Women and men do seem to employ different strategies for navigating – women paying greater attention to landmarks, and think of space in relation to themselves – and men refer more to non-local reference points such as the sun, compass points,  or to imagine a map view – though plenty of men and women use both strategies.  Traditional tests that show women as worse navigators tend to test the skills which men are more comfortable with, but in cities (lots of landmarks) or forests (no view of district boundaries), these differences disappear.

The book looks at the tragic case of Gerry Largay, a 66 year old woman who left the Appalachian trail in Maine one day in 2013, just to relieve herself – and died 19 days later, unable to find the trail, which she was probably 25 yards from when she went wrong … her body was found 27 months later, she was half a mile from the trail, close to an old railroad, and a search team passed within 100 yards.  It’s deep, dense, tangled wildwood, and she lost all reliable sensory information – and her phone had no reception.  This is a kind of case study for the book’s theme of being physically lost – but Michael Bond also covers being psychologically lost, asking for example, “am I here?”, and how different people behave when they get lost – children wander erratically, distracted by every this and that, men with dementia tend to go on in a straight line until they can’t go any further, and despondents find a place they like – maybe that they already knew – and wait until something happens, often something dreadful.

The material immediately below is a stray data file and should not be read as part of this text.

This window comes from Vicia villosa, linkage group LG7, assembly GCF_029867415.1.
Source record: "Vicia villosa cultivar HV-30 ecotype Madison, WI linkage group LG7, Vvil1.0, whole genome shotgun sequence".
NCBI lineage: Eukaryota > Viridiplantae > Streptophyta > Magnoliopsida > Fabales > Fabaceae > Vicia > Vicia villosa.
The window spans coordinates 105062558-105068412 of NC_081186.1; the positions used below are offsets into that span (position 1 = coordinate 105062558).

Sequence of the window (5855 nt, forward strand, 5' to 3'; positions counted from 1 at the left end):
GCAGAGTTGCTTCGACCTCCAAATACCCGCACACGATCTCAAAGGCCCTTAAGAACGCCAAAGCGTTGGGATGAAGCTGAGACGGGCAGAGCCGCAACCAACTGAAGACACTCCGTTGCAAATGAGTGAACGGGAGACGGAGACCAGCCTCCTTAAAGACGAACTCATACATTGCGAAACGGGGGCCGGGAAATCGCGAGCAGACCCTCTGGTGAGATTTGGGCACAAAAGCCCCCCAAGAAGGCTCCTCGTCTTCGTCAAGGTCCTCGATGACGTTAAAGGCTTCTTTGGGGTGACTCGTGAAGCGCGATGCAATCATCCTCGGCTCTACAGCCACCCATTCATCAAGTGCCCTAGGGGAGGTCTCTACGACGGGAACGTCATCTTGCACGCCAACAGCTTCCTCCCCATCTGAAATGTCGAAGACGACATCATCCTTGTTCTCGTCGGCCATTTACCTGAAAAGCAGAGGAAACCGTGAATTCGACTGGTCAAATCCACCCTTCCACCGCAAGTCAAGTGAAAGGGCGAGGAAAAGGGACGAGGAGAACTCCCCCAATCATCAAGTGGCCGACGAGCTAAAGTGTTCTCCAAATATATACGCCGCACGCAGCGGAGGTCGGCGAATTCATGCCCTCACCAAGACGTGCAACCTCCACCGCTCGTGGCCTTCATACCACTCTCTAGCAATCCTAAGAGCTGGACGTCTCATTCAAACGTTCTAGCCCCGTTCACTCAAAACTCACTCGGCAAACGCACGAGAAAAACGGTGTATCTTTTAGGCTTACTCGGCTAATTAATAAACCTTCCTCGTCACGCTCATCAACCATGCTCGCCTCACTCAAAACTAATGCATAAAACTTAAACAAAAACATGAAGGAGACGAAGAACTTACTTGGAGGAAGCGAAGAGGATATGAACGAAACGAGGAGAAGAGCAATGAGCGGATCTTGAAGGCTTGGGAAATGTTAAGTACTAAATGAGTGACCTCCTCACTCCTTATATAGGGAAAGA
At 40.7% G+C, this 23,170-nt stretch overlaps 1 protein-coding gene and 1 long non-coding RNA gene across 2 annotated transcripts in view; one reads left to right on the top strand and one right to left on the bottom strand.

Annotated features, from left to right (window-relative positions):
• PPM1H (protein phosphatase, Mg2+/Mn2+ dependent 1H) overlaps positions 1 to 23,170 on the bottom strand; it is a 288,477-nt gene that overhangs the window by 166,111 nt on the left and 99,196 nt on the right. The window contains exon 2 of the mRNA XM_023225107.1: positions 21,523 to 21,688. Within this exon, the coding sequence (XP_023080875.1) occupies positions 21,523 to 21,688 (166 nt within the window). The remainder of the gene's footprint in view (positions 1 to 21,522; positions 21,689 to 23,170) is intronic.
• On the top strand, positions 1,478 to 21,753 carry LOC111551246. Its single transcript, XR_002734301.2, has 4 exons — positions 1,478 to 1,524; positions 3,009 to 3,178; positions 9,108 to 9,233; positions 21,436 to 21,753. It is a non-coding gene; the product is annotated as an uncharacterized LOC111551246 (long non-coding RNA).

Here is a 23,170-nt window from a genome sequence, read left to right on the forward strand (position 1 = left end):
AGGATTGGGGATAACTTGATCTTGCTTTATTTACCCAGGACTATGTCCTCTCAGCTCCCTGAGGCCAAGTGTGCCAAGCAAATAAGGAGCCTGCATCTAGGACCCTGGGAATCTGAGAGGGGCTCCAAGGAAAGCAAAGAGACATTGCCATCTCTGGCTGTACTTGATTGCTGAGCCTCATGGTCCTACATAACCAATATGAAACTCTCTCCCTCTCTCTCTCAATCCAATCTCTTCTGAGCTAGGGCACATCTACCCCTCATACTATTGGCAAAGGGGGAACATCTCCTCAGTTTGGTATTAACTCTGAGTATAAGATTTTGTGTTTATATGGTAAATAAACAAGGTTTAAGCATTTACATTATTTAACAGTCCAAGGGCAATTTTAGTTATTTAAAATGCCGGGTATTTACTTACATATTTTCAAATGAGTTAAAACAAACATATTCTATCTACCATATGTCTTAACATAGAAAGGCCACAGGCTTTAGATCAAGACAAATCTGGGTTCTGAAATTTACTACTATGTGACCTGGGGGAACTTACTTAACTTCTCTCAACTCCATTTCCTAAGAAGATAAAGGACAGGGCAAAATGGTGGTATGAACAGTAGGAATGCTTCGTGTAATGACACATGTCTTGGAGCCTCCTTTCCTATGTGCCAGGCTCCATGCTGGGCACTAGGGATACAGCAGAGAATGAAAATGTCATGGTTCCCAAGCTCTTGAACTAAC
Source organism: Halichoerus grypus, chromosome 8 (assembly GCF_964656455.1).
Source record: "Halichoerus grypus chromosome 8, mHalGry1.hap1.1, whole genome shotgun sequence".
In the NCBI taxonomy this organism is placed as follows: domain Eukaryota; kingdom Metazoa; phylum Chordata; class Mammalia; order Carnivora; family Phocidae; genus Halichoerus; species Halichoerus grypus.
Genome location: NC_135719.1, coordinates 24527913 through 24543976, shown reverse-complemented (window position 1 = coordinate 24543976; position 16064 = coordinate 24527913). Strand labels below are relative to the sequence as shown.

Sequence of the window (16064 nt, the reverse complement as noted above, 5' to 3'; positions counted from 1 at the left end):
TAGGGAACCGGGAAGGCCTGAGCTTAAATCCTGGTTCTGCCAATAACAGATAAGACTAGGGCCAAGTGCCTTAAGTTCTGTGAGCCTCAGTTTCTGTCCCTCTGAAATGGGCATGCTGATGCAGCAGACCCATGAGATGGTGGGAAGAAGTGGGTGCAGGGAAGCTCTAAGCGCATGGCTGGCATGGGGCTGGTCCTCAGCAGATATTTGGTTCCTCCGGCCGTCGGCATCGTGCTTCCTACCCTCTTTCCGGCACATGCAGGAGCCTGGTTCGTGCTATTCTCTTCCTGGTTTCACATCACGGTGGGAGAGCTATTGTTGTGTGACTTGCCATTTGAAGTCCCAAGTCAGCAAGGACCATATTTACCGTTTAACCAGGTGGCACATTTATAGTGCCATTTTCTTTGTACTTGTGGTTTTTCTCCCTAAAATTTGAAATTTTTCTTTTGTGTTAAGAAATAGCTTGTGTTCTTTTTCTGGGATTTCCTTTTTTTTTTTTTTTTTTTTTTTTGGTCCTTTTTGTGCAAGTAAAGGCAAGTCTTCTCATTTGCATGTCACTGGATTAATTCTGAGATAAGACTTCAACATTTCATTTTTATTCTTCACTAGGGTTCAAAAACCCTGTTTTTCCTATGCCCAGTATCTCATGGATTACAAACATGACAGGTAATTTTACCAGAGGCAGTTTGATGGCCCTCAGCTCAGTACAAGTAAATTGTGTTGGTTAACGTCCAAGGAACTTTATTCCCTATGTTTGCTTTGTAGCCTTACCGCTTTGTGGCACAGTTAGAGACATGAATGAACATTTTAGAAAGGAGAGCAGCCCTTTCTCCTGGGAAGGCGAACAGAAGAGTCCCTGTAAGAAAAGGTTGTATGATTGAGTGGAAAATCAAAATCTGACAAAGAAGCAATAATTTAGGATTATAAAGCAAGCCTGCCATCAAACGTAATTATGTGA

Overall, a fascinating, well written, and thought provoking book.  If you have every wondered what’s down that lane or over that hill, or ever been a little bit lost, or just interested in how your brain works out where you are, you will find this a lively and enjoyable read.

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Michael Bond, Wayfinding – The Art and Science of How We Find and Lose Our Way, (Picador, 2020). 978-1509841066, 225pp, hardback.

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  1. Thank you for this interesting review.

  2. I’ve been interested in this book just based on the title, but I hadn’t expected it to explore this concept so widely. Your review has made me much more interested in reading it 🙂